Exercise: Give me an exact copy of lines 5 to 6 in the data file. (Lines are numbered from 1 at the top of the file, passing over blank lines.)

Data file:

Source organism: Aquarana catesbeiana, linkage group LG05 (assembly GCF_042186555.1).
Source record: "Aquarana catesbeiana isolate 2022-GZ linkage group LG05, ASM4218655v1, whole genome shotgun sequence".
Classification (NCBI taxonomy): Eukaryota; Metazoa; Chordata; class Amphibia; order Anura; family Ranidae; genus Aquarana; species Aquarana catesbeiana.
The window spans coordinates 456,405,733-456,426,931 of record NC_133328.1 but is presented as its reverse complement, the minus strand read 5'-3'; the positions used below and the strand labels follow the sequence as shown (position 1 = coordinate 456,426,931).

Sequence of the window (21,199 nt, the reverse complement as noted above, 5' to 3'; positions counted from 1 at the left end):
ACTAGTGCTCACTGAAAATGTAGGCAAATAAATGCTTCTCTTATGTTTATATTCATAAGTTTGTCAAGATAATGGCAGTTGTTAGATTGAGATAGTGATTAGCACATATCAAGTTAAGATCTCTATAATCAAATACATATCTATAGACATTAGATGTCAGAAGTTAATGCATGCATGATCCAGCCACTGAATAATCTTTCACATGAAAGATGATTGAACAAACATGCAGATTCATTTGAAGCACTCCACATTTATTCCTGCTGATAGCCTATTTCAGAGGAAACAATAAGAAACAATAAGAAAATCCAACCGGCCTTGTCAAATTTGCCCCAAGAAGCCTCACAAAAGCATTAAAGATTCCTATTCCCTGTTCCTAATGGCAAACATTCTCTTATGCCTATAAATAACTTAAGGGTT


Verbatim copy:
Sequence of the window (21,199 nt, the reverse complement as noted above, 5' to 3'; positions counted from 1 at the left end):
ACTAGTGCTCACTGAAAATGTAGGCAAATAAATGCTTCTCTTATGTTTATATTCATAAGTTTGTCAAGATAATGGCAGTTGTTAGATTGAGATAGTGATTAGCACATATCAAGTTAAGATCTCTATAATCAAATACATATCTATAGACATTAGATGTCAGAAGTTAATGCATGCATGATCCAGCCACTGAATAATCTTTCACATGAAAGATGATTGAACAAACATGCAGATTCATTTGAAGCACTCCACATTTATTCCTGCTGATAGCCTATTTCAGAGGAAACAATAAGAAACAATAAGAAAATCCAACCGGCCTTGTCAAATTTGCCCCAAGAAGCCTCACAAAAGCATTAAAGATTCCTATTCCCTGTTCCTAATGGCAAACATTCTCTTATGCCTATAAATAACTTAAGGGTT